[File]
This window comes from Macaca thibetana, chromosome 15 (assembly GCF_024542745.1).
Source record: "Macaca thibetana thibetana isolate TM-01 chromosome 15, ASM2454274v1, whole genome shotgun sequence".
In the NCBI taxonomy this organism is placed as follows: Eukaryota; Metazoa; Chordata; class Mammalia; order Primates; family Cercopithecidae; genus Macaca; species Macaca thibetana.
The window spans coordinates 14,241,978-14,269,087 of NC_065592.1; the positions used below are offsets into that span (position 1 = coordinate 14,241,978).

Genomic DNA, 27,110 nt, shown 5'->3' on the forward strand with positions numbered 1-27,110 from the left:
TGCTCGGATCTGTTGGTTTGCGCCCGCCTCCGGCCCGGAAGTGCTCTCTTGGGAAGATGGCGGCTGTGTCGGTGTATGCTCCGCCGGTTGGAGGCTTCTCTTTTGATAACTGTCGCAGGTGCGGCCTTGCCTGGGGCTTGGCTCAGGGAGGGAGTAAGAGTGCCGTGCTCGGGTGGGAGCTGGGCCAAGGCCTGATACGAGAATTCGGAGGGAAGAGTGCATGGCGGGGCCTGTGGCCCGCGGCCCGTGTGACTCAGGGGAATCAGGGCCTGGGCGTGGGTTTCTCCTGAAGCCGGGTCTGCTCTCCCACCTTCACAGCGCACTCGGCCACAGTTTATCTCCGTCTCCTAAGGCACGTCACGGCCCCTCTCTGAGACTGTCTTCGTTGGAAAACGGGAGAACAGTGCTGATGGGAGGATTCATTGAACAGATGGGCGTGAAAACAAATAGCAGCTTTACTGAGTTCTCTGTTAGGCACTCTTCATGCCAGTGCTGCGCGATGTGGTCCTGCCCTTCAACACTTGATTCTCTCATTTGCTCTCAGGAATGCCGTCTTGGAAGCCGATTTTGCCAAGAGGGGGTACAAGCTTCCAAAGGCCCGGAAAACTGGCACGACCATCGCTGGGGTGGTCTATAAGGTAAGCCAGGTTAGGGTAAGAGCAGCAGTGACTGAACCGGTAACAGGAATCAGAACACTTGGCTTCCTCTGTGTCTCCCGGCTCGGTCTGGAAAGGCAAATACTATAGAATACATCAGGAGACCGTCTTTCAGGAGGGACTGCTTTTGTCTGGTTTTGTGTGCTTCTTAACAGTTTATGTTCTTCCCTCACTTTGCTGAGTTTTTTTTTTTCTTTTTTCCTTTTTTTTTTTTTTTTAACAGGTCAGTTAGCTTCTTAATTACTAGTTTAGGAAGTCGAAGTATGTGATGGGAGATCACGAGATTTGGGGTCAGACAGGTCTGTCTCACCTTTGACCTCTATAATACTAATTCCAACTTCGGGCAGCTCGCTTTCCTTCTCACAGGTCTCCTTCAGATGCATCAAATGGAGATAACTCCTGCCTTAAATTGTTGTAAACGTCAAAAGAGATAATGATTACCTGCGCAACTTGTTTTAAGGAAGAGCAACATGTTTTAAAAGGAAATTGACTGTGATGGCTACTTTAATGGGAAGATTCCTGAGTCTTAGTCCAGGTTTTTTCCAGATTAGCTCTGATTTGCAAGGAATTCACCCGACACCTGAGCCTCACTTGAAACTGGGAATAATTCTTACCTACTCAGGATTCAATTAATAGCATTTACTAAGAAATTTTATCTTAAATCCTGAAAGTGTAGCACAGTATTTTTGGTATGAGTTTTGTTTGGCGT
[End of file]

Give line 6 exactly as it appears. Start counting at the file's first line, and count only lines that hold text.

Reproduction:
TGCTCGGATCTGTTGGTTTGCGCCCGCCTCCGGCCCGGAAGTGCTCTCTTGGGAAGATGGCGGCTGTGTCGGTGTATGCTCCGCCGGTTGGAGGCTTCTCTTTTGATAACTGTCGCAGGTGCGGCCTTGCCTGGGGCTTGGCTCAGGGAGGGAGTAAGAGTGCCGTGCTCGGGTGGGAGCTGGGCCAAGGCCTGATACGAGAATTCGGAGGGAAGAGTGCATGGCGGGGCCTGTGGCCCGCGGCCCGTGTGACTCAGGGGAATCAGGGCCTGGGCGTGGGTTTCTCCTGAAGCCGGGTCTGCTCTCCCACCTTCACAGCGCACTCGGCCACAGTTTATCTCCGTCTCCTAAGGCACGTCACGGCCCCTCTCTGAGACTGTCTTCGTTGGAAAACGGGAGAACAGTGCTGATGGGAGGATTCATTGAACAGATGGGCGTGAAAACAAATAGCAGCTTTACTGAGTTCTCTGTTAGGCACTCTTCATGCCAGTGCTGCGCGATGTGGTCCTGCCCTTCAACACTTGATTCTCTCATTTGCTCTCAGGAATGCCGTCTTGGAAGCCGATTTTGCCAAGAGGGGGTACAAGCTTCCAAAGGCCCGGAAAACTGGCACGACCATCGCTGGGGTGGTCTATAAGGTAAGCCAGGTTAGGGTAAGAGCAGCAGTGACTGAACCGGTAACAGGAATCAGAACACTTGGCTTCCTCTGTGTCTCCCGGCTCGGTCTGGAAAGGCAAATACTATAGAATACATCAGGAGACCGTCTTTCAGGAGGGACTGCTTTTGTCTGGTTTTGTGTGCTTCTTAACAGTTTATGTTCTTCCCTCACTTTGCTGAGTTTTTTTTTTTCTTTTTTCCTTTTTTTTTTTTTTTTAACAGGTCAGTTAGCTTCTTAATTACTAGTTTAGGAAGTCGAAGTATGTGATGGGAGATCACGAGATTTGGGGTCAGACAGGTCTGTCTCACCTTTGACCTCTATAATACTAATTCCAACTTCGGGCAGCTCGCTTTCCTTCTCACAGGTCTCCTTCAGATGCATCAAATGGAGATAACTCCTGCCTTAAATTGTTGTAAACGTCAAAAGAGATAATGATTACCTGCGCAACTTGTTTTAAGGAAGAGCAACATGTTTTAAAAGGAAATTGACTGTGATGGCTACTTTAATGGGAAGATTCCTGAGTCTTAGTCCAGGTTTTTTCCAGATTAGCTCTGATTTGCAAGGAATTCACCCGACACCTGAGCCTCACTTGAAACTGGGAATAATTCTTACCTACTCAGGATTCAATTAATAGCATTTACTAAGAAATTTTATCTTAAATCCTGAAAGTGTAGCACAGTATTTTTGGTATGAGTTTTGTTTGGCGT